'Friendship Through the Ages' to bridge generation gap in Cloquet

It's all about "Friendship Through the Ages" - and it's coming soon to a community near you. Last Thursday, a group of some 25 area residents of all ages met at Cloquet High School for the last of three workshops facilitated by the Northland Foun...

Jim Hagen (left), Margret Beaupre and Lindsey Wilgohs discuss a proposal during last Thursday's Age to Age session at Cloquet High School, hosted by the Northland Foundation. Wendy Johnson/

It's all about "Friendship Through the Ages" - and it's coming soon to a community near you.

Last Thursday, a group of some 25 area residents of all ages met at Cloquet High School for the last of three workshops facilitated by the Northland Foundation under the auspices of a program called "Age to Age: Bringing Generations Together."

The offshoot of those sessions was a brand, new community initiative in Cloquet geared toward bringing young and old together for mutual and community support.

With the advent of the Baby Boomer generation, more folks than ever over the age of 55 are entering their retirement years and still actively seeking opportunities to take part in society.

To meeet this need, the Northland initiative seeks to change attitudes, beliefs and perceptions that help communities view both older adults and young people as valued members and contributors, but it seeks to incite them to action as well.


In earlier meetings, the group of community members divided into small speak out sessions to come up with suggestions for intergenerational project ideas that could be implemented in Cloquet with the help of grant funding secured through the Northland Foundation. As young people, middle aged adults and seniors spoke up about what they felt were the community's most pressing needs and values, a set of four program areas evolved, along with suggested goals, objectives and methods of implementation.

At last Thursday night's final session, facilitated by staff members of the Northland Foundation, the group brain stormed those project ideas with an eye toward narrowing them down to one integrated, ongoing plan. Their goal was to come up with something that will engage residents of all ages, remain self sustaining and contribute in a significant way to the community.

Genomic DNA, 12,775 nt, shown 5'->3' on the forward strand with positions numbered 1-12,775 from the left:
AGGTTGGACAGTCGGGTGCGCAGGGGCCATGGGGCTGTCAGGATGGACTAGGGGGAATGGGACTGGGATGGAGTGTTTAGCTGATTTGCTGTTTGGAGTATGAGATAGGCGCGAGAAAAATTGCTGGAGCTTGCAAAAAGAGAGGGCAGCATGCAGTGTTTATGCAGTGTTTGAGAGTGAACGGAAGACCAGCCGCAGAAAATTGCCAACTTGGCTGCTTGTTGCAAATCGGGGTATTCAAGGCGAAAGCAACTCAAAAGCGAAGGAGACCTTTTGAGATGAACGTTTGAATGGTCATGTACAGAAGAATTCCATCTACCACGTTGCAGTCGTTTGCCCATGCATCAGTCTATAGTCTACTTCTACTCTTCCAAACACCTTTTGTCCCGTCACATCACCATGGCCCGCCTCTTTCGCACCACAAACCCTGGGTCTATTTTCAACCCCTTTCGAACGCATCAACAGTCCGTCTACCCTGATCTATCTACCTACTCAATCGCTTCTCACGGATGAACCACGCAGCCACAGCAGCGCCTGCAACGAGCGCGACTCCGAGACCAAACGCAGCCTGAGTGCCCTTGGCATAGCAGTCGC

"You have to start with the seed of an idea," said facilitator Lynn Haglin, "one that can grow and possibly merge with other ideas to create a generational circle."

The Northland Foundation is conducting similar Age to Age workshops in McGregor, Bois Forte and the Fond du Lac Reservation. The intention - to identify a project and a process that each community can take ownership in after the preliminary planning sessions are over with the help of a limited amount of grant funding. There are, however, certain stipulations that go along with the funding, primarily stating it must go toward programming and not to provide "bricks and mortar."

Cloquet's new "Friendship Though the Ages" initiative, as decided upon by group members, will incorporate such social activities as nursing home get togethers, game nights and storytelling sessions to bring the past and present together along with intergenerational service projects such as park beautification and related activities such as planting a community garden or reinstating the horseshoe pits.

"Basically, some of those involved can provide the brains and others can provide the brawn," suggested one planning participant.

The majority of those present at last Thursday's session agreed that the plan meets the qualifications of being ongoing in nature, includes an array of opportunities, engages all ages in meaningful ways, and won't take a great deal of money to sustain over time.

Haglin said approximately $4,000 in seed money will be available to the group in coming months for the sake of organizing, networking, getting the word out to community groups and organizations and staging some preliminary activities so members of different generations can get to know one another.


At this time next year, another $10,000 in grant funding will help with actual programming implementation, with the possibility of up to $10,000 the following year as well.

The next step will be for local residents to meet with local facilitators Sara Liimatainen and Barb Ashmore for a preliminary session to be held sometime in January.

For more information, contact Liimatainen at 218-879-1261.

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